The sausage has been made in D.C., and now we get to see it. The new conference transportation bill apparently eliminates some funding for bicycle and pedestrian projects, which has organizations like Adventure Cycling, American Bikes, and League of American Bicyclists up in arms.
Does that matter? Well, in my town, we’ve seen signed bike routes go up. One goes across the second-worst (IMHO) crossing of a major north-south artery. One was well known as the best bike route across town by most local cyclists before the signs went up. A couple of other routes have white lines painted up to the difficult intersections, where you’re supposed to take a transporter beam across the right turning traffic to go straight, or they stop with a “Bike Route XX ends.” Not very helpful. All in all, besides the expense of the signs and paint, no changes were made to the roads, and certainly there’s been no education of law enforcement.
Oh, we have a new bike path! It goes from a parking lot on the north end of town across a field and up the hill. There is stops. In the middle of the woods.
Call me an old grouch, but I don’t like bike paths or bike lanes. In my experience, most have at least one of four major shortcomings:
- They are poorly engineered.
- They are poorly maintained.
- They go places that aren’t useful for transportation or touring.
- They are flat out unsafe.
One might add #5, it costs an awful lot of money to do a good job building and maintaining a bike lane, and these are fiscally restrained times.
I would say the only decent, useful bike path we saw on our TransAm was the one through Breckenridge, CO, and the quality plummeted when we left the town limits. Alma to Fairplay was unrideable because of poor maintenance, and the Frisco bike path was unsafe because of steep climbs, limited sight distance, and of course the fact it turned into a driveway. Neither would ever be considered for a safe cycling route except for the fact that somebody called it a bike path.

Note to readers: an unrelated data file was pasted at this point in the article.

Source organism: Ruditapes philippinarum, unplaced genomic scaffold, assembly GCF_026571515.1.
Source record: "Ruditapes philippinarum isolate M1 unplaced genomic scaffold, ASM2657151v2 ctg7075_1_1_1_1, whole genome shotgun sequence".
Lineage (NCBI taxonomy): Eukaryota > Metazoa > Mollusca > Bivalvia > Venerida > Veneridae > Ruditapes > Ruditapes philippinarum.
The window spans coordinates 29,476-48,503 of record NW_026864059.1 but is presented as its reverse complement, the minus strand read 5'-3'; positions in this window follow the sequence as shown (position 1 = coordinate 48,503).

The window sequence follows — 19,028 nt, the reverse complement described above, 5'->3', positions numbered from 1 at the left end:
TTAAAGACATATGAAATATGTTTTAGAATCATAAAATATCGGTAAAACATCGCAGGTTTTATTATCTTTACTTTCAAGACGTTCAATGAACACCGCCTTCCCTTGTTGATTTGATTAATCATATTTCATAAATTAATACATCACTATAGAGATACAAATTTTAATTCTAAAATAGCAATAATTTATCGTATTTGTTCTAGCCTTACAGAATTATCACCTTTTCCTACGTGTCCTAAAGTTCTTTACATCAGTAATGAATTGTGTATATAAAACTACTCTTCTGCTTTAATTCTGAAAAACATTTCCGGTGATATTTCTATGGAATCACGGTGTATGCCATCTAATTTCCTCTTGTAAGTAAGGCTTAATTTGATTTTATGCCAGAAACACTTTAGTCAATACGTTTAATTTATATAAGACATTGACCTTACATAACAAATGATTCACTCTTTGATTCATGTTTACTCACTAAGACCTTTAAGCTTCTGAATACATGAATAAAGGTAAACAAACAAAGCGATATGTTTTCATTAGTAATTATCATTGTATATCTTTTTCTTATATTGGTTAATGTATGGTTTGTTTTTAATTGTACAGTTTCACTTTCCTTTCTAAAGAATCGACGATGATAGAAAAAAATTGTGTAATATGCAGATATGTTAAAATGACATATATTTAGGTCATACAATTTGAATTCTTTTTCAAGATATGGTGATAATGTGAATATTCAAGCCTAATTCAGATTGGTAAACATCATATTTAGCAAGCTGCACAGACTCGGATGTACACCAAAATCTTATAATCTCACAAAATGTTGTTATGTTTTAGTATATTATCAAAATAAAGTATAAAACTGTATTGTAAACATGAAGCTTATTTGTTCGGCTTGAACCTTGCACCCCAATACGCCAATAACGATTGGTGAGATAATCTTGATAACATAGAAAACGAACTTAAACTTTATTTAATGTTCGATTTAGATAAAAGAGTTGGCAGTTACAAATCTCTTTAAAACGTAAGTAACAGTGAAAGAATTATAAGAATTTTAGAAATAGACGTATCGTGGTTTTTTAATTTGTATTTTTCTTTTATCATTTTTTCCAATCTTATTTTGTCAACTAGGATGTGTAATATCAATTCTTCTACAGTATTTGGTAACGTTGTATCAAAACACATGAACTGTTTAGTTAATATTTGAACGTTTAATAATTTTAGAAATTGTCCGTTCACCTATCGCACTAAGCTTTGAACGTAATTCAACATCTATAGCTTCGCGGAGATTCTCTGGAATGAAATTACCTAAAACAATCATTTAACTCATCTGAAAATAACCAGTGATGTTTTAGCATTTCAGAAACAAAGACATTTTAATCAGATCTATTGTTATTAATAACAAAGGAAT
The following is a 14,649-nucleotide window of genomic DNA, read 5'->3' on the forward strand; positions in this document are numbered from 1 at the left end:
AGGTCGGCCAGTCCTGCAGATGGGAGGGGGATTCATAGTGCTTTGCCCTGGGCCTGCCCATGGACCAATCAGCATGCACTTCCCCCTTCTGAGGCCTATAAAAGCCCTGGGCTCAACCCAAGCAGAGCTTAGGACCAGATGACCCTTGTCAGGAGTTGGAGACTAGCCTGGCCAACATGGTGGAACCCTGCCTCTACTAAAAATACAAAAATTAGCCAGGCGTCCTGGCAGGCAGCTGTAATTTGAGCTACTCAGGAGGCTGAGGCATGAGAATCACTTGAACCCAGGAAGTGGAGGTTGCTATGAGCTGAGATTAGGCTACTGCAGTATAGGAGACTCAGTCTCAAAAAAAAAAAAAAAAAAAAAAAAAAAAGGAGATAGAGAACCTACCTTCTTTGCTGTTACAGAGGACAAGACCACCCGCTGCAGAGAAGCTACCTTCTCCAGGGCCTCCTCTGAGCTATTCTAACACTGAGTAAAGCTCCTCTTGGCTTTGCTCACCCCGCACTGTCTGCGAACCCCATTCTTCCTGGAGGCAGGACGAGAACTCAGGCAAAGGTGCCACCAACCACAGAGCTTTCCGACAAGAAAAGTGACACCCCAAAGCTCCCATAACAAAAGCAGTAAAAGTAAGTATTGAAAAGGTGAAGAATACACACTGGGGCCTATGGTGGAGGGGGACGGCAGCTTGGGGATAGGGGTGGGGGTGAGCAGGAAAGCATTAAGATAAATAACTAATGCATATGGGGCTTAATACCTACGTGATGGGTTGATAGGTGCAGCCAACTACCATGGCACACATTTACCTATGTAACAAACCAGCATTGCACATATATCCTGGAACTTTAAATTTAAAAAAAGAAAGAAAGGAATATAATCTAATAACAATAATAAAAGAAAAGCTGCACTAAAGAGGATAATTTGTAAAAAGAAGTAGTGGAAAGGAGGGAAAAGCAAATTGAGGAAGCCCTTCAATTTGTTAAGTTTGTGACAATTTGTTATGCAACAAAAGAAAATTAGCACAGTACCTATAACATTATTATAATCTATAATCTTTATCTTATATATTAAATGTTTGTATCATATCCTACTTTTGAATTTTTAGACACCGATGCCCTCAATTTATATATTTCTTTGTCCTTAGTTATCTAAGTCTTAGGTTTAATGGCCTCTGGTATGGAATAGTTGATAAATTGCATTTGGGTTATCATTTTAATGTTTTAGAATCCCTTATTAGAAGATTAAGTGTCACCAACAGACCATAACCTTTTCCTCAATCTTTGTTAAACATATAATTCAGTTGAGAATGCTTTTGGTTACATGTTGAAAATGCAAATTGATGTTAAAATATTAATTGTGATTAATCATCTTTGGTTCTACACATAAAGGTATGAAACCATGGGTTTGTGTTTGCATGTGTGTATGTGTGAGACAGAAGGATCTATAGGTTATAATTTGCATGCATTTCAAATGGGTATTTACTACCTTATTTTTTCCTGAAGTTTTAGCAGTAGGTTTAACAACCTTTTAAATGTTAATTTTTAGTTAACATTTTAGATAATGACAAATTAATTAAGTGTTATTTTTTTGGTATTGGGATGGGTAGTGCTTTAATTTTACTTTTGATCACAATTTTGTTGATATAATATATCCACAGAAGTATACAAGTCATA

So we’re not building any more of these monstrosities? Whew, what a relief!
The part of the bill I really regret is that managers of federal roads can now ban bicyclists far too easily. Where were the major organizations when that was considered? AC’s advice was to lay low, they and LAB were doing quiet lobbying. It was completely ineffective. Why are we all staring at bike paths, anyway? Look at Adventure Cycling’s routes. Out of 41,000 miles of routes, I’d guess 37,000 miles are on ordinary streets and roads. (2,500 of the difference is the Great Divide mountain bike route, which is apparently a mix of dirt roads and trails, connected by — wait for it — ordinary streets and roads!) Give us back our access to the roads, and let anyone who wants to ride in a bicycle ghetto lobby for it locally, I say.